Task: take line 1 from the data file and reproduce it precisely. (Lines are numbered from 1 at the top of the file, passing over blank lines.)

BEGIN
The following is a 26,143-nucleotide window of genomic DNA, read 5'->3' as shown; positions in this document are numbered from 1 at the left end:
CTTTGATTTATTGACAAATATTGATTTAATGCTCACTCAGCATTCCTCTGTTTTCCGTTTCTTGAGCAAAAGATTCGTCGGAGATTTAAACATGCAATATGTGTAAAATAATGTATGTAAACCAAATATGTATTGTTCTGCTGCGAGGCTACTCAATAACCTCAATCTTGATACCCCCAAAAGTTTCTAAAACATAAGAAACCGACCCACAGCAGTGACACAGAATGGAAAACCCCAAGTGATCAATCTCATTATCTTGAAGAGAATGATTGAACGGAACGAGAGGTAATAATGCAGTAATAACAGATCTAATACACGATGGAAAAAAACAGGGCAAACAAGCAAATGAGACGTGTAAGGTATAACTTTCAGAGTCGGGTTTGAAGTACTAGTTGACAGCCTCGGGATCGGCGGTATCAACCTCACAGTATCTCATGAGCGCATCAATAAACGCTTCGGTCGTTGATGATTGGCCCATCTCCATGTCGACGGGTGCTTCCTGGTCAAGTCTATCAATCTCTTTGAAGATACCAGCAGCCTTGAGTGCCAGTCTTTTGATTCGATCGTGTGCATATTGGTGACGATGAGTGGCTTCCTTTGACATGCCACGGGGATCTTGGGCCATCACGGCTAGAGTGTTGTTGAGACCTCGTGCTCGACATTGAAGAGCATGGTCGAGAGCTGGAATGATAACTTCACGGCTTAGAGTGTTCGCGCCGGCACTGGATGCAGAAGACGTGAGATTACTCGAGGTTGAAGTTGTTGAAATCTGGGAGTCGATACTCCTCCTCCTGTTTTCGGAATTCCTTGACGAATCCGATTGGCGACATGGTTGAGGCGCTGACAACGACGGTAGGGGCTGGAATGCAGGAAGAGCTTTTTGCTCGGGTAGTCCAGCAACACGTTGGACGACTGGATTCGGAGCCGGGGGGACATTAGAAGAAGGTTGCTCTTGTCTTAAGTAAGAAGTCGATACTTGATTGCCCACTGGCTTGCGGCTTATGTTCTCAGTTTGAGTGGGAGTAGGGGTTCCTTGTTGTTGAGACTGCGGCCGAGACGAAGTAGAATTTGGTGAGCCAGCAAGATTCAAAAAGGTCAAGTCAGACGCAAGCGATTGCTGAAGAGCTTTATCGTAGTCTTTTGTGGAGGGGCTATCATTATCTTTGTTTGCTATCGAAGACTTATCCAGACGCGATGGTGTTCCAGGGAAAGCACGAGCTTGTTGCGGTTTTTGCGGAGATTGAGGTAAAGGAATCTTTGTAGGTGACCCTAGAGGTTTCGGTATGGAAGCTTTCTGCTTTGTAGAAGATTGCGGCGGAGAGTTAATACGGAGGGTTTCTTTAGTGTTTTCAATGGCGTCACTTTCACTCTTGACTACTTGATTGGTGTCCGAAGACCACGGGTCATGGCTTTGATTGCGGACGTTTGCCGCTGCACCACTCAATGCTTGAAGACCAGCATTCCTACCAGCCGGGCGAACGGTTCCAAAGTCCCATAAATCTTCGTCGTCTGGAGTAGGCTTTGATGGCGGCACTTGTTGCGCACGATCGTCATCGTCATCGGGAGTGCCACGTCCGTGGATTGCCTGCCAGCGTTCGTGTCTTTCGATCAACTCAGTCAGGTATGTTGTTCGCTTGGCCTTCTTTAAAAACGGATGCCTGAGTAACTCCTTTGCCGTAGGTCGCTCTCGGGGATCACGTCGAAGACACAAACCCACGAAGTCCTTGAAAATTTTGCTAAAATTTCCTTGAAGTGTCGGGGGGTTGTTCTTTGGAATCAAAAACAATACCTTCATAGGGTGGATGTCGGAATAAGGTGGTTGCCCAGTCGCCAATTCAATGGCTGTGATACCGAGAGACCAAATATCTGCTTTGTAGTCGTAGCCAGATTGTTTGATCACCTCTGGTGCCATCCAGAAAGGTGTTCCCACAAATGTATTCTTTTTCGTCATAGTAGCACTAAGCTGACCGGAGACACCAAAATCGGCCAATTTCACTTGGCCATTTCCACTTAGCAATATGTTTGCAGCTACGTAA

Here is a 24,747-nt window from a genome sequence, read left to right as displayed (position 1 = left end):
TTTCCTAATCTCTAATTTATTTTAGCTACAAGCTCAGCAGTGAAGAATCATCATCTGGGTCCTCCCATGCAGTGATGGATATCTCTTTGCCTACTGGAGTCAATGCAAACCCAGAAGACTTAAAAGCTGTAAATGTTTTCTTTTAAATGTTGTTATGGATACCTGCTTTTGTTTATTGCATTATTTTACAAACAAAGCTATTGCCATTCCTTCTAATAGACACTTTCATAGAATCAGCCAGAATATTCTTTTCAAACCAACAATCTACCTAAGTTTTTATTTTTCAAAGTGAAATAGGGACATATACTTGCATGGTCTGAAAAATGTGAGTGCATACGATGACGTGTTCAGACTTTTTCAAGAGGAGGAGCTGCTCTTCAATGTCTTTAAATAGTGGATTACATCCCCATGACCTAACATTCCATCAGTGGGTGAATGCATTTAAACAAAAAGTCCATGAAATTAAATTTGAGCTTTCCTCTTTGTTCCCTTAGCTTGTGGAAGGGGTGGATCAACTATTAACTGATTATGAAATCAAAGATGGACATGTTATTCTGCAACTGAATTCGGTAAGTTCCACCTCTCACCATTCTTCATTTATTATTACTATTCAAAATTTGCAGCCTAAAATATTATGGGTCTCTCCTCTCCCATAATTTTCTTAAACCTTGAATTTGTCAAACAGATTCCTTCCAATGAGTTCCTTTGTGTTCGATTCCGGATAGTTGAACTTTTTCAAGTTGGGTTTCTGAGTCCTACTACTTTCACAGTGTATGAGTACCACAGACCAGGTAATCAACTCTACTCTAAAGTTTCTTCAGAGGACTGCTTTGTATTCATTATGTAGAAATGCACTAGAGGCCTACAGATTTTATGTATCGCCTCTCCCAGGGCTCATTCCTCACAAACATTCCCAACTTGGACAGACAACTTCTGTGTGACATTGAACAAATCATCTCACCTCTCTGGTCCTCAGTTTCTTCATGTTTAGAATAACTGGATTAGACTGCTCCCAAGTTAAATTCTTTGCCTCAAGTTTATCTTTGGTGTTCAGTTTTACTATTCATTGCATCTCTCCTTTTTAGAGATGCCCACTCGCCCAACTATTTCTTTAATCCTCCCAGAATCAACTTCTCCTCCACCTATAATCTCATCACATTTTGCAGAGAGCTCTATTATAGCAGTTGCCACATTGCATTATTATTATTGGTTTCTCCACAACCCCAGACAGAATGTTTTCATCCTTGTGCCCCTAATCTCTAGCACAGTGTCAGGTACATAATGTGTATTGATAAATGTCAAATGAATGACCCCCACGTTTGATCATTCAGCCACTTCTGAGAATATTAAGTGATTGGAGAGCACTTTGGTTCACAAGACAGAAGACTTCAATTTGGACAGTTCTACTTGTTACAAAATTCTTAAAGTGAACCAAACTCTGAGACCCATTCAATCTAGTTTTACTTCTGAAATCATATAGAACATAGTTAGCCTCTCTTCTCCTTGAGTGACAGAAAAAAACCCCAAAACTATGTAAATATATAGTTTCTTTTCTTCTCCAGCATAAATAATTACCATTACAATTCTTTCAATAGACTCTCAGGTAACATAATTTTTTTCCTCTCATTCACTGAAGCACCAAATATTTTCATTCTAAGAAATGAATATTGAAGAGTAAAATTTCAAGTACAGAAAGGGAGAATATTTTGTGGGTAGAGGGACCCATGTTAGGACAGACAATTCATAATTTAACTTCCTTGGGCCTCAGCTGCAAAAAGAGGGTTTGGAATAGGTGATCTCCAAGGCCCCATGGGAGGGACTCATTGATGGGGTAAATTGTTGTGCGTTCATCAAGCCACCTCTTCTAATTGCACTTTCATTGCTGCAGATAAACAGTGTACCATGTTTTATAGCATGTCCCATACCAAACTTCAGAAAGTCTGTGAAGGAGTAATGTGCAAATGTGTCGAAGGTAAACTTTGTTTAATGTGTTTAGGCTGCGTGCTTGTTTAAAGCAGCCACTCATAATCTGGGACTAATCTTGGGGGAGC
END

The following is a 26,143-nucleotide window of genomic DNA, read 5'->3' as shown; positions in this document are numbered from 1 at the left end: